The National Association of Estate Agents’ Property Mark represents some 17,500 members. Their CEO, Mark Hayward, reports that he was regularly in touch with the housing minister as the property market ground to a temporary halt. He said: “We needed to communicate on a daily basis given the impact to the sector. One webinar was viewed by 20,000 live and a further 11,000 watched the recorded version.
“There has never been a better a time to review your business. We are going to have good people at the front and probably greater technology at the back, which will no doubt involve a reduction in the industry workforce. There won’t be a brand on every high street, but more hubs instead, and London is no longer the main commuter destination
“We have been able to prove the worth of membership. The organisation campaigned hard for a stamp duty reduction to kick-start the economy and won it.”
What have we learnt?
The increased level of communication to members has clearly had a positive impact on engagement levels, with associations over 89% seeing a positive shift on member engagement. Zoom was seen as the most used medium according to the survey, with over 60% of respondents using this for communicating with their members, followed by Microsoft Teams at a much lower 25%. Associations have also extended their community reach using tools like Slack and Whatsapp for special interest groups. Associations have certainly learnt the importance of their communications throughout the Pandemic, especially when industry bodies are the ‘go to’ source of news, guidance and of course reassurance for members in such a difficult business landscape.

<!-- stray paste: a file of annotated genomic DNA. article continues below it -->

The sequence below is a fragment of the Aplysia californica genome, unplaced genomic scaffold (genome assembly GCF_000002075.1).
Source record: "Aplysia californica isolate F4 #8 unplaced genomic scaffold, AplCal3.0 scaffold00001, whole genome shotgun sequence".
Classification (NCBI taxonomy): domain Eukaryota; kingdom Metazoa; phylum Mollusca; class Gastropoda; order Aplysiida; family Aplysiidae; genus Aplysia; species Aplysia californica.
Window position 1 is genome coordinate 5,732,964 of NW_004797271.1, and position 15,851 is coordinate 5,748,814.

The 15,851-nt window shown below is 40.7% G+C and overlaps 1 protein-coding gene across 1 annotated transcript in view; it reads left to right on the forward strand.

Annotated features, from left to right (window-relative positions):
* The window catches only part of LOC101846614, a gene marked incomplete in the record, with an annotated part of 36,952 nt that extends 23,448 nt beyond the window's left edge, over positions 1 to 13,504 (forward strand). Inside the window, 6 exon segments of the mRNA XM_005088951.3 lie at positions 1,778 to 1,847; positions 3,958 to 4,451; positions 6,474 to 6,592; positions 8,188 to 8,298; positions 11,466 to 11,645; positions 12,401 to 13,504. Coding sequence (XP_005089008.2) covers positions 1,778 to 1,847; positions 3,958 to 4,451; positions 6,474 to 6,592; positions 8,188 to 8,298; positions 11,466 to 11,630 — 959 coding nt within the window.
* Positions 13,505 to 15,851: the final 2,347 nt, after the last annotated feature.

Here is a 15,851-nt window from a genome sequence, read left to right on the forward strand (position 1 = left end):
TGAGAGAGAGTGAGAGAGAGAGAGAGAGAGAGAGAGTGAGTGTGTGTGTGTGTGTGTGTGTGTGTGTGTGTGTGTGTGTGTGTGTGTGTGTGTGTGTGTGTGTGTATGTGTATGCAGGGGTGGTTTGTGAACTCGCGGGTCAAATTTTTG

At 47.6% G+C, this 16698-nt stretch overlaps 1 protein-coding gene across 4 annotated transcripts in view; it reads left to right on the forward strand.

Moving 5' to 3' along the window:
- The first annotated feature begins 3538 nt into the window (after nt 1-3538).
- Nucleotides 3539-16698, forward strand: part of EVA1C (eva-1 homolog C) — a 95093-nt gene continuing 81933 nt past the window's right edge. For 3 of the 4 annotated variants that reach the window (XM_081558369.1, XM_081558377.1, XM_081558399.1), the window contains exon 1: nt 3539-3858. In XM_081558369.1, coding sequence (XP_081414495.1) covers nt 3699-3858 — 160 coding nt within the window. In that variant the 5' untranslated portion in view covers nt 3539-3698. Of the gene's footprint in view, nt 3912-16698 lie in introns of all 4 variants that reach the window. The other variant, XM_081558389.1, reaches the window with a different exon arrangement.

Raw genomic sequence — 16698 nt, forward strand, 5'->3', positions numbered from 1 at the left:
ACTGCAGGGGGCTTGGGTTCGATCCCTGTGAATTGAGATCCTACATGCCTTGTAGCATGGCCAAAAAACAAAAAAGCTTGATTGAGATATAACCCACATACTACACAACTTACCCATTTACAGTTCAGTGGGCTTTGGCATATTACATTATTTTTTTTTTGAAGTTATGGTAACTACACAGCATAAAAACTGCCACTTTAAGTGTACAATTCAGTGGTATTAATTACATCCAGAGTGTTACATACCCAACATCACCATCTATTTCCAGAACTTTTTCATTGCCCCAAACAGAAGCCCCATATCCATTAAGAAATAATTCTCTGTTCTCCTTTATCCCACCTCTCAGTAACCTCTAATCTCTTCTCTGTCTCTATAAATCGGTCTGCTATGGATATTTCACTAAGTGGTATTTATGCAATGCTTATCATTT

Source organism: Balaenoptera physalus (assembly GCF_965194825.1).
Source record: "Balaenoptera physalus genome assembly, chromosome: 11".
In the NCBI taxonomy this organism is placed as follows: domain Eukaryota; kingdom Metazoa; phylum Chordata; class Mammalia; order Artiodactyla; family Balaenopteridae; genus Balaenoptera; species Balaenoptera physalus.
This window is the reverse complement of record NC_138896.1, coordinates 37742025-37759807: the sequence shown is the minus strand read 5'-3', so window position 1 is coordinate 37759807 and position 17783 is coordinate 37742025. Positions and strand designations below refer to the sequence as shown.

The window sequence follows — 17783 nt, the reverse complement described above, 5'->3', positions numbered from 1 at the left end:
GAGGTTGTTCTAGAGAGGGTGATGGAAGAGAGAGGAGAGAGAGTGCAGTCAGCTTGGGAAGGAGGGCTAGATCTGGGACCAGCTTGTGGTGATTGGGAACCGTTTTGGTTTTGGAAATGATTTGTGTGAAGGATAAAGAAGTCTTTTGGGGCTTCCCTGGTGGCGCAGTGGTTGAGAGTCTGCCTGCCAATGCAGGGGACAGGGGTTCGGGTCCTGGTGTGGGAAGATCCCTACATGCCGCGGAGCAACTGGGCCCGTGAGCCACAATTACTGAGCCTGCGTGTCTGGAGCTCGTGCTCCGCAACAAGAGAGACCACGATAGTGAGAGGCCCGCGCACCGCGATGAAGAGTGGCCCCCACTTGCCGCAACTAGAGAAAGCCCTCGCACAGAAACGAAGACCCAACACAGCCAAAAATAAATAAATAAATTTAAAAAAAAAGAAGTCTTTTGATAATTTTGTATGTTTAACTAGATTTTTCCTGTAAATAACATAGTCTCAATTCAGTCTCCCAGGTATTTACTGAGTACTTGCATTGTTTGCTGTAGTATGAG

Associations want to re-engage with live events as soon as possible, but only when its safe to do so. However, there have been some really positive upsides for many in how associations communicate from a strategic point of view. Here are my closing thoughts:
• Online meetings are very cost effective, with further potential for special interest group separation in smaller numbers, using toolls like Zoom Rooms.
• AGMs and Board meetings can more easily be done online, and most have reported higher attendance levels for this type of meeting due to the online facility.
• Connecting with global members means that real consideration should be made for time zones, e.g. late afternoon.
• Restricted areas of websites for specialist interests can be very effective.
• Online forums only really work well they are properly managed and constantly stimulated with content and commentary. This is challenging for those with little time resource.
• Having a specific strategy to promote the industry with key pillar words like those of Badminton England’s ‘Protect, Promote, Play’ can really help bring members with you on the journey.
• Online presence will be an important area for associations to focus on in the future, so if you haven’t got the social media skills internally, consider outsourcing them. People are following individuals too, so CEOs should also have a strong online persona alongside the corporate.
To get access to the full Covid-19 impact report, please click here.